• 4. Place chocolate and Crisco in a small heat-proof bowl and set over a pan of simmering water. Stir occasionally until melted. Dip either top or bottom 1/2" of each pyramid in the melted chocolate. Set each dipped macaroon on a cooled baking sheet to allow chocolate to harden.


Unsweetened shredded coconut can most easily be found in natural food stores. To make the fancy shapes shown, use a pastry bag with a large star tip to pipe shapes before baking.

Friday, April 4, 2014

Hot Dog for Haute Dogs!

I recently got a sneak peek of a brand new cookbook that, truth be told, isn't even out yet! But I was extra lucky to get an advance copy, and boy, let me tell ya, it's really, truly, unbelievably awesome!

Haute Dogs: Recipes for Delicious Hot Dogs, Buns, and Condiments by blogger Russell Van Kraayenburg is a natural extension of his impressive, award-nominated blogs: Chasing Delicious and The Boys Club.

This book is chock full of interesting information, lush photographs, and unique food combinations. It is certainly not your ordinary cookbook about your ordinary food topic, my friends. Oh, no. Russell first gives us the history of this all-time favorite. Then he delves into the basics, including details about ingredients, cooking methods, and assembly.

Then--for the best part of all--he goes on to give us tons and tons of twists on the dog, from traditional to modern and everything in between. Yes, he even includes recipes for making your own homemade hot dogs, wieners, frankfurters, and sausages. And yes, he also includes recipes for homemade buns, condiments, sauces, and toppings. What more could you ask for?

Author Russell Van Kraayenburg

Just in time for BBQ season, I strongly urge you to check out this book for yourself, either by pre-ordering it as a paperback or Kindle version (Quirk Books published it) or by getting it from your library. Your hot dogs will never be the same!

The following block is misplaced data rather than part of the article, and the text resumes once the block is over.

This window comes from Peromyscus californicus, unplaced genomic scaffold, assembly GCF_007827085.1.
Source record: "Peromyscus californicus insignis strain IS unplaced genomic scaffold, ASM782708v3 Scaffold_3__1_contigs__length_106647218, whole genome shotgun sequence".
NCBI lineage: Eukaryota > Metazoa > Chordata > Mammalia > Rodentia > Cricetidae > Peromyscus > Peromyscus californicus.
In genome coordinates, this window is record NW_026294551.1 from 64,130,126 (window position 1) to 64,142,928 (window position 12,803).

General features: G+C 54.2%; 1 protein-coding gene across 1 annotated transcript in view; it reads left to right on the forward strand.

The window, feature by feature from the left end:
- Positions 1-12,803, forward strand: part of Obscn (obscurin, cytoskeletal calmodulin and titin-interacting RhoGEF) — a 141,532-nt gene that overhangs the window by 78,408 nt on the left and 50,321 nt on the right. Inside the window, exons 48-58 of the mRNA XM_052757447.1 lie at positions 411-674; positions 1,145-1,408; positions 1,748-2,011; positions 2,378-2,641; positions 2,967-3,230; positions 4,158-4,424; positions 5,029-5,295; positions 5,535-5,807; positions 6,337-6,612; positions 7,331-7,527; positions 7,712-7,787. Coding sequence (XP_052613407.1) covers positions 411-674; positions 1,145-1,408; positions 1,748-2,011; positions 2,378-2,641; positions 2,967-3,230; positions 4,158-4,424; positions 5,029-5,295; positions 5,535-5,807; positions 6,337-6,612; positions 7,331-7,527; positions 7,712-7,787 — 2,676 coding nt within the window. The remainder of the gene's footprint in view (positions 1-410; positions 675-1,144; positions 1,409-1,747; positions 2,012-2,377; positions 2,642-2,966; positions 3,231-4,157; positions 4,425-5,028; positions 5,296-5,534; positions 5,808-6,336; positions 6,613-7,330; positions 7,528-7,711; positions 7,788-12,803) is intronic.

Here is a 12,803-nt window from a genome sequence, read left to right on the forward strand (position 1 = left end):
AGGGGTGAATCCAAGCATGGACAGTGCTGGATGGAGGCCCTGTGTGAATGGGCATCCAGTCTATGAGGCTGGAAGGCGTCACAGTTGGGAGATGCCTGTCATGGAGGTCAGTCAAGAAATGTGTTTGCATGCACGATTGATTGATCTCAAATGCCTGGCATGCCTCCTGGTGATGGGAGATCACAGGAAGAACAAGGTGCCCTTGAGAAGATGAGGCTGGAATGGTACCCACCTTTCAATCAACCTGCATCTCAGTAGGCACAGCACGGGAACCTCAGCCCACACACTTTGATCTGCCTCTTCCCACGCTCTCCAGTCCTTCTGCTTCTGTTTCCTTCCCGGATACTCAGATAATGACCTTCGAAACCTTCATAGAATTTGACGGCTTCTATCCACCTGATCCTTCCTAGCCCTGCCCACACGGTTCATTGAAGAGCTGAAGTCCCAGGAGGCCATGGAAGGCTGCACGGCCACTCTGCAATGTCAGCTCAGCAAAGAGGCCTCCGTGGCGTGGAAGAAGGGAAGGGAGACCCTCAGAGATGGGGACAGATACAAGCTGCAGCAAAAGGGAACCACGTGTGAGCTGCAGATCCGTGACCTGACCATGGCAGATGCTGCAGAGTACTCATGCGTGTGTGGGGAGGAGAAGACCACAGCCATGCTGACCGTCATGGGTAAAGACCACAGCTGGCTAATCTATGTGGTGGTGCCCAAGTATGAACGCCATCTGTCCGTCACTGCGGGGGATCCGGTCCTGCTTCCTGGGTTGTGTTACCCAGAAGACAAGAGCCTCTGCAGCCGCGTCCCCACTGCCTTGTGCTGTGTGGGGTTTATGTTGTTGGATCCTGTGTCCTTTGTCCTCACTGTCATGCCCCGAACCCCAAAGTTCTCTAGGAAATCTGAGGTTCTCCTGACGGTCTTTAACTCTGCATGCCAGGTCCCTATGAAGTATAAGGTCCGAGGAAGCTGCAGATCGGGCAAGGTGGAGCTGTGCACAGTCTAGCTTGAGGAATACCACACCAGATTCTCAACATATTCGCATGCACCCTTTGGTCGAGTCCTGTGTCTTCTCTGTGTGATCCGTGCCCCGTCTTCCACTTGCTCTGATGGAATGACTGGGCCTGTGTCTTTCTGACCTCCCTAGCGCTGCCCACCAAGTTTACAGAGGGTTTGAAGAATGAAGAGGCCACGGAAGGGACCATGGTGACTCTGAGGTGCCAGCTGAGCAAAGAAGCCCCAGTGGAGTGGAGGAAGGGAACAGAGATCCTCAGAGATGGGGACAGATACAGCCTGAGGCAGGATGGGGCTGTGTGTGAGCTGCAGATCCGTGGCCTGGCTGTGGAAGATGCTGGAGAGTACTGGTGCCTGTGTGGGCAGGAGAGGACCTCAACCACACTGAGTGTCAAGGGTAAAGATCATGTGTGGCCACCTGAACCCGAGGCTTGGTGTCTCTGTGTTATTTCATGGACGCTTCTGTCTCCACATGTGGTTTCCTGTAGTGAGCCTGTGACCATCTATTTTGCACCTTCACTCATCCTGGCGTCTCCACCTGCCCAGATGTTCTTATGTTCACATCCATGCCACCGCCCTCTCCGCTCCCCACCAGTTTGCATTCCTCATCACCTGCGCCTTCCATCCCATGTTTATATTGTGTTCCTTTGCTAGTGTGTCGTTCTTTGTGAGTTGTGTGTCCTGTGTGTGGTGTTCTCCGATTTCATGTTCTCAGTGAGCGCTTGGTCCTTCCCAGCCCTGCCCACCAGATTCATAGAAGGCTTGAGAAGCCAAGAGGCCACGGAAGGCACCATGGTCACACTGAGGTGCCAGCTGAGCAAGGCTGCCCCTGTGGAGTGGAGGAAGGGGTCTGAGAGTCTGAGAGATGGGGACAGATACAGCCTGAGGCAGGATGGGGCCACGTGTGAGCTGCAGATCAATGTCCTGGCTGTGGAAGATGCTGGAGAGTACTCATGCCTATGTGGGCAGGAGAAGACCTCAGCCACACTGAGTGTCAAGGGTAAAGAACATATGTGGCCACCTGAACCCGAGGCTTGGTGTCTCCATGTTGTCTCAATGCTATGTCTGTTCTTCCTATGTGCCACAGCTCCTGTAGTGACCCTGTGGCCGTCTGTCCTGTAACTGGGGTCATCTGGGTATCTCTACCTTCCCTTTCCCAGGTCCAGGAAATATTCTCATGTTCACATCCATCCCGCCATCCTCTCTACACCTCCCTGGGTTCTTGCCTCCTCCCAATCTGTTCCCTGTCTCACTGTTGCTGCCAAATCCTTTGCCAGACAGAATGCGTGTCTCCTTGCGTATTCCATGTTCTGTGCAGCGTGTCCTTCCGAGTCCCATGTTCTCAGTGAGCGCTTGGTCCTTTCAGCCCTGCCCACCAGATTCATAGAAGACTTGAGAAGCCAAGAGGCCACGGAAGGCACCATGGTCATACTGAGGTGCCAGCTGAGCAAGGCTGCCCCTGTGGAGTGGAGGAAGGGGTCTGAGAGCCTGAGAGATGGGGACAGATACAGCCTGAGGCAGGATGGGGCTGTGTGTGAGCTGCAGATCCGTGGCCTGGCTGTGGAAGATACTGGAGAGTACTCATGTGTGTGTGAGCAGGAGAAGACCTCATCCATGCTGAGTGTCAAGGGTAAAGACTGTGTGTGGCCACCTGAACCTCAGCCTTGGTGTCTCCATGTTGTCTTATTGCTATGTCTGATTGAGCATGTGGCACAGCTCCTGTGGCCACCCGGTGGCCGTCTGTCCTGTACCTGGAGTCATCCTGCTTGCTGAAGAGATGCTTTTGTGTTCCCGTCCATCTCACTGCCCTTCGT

Wednesday, March 5, 2014

"Fat Doug" Does It Again

Michael Symon is probably one of the little more well-known chefs in my book. (Ok, let's be honest, he's probably THE most well-known chef in my book.) And that comes as no surprise since he's been a national culinary icon for many years now.

What also comes as no surprise is that he and his talented B Spot restaurant team recently beat out more than 25 other chefs from across the county for an unprecedented fourth "People's Choice Award" at this year's popular Amstel Light Burger Bash held in Miami Beach, Florida, as part of the prestigious Food Network South Beach Wine & Food Festival.

Rachael Ray presenting Michael Symon his first-place award

"The B Spot team knew that competition would be fierce," says Michael. "So we went back to our roots with the 'Fat Doug,' topped it with delectable Castello Creamy Havarti cheese, and produced a truly delicious burger. Winning [this award] for the fourth time was a thrill and an honor!"

Michael's iconic winning entry, which actually made his B Spot eatery quite famous, is more accurately described as a "meat-on-meat" burger. How so? But perhaps even more pressing, what exactly makes this burger so incredibly special?

No need to fret, my friends. Now you can find out for yourself by trying Michael's recipe -- straight from the maestro chef himself. Enjoy it. And feel free to pass it on and on and on. (You're welcome.)

Courtesy of Michael Symon
Makes 4 servings


½ head Napa cabbage, shredded
½ clove garlic, minced
½ small red onion, sliced thin
½ jalapeño pepper, minced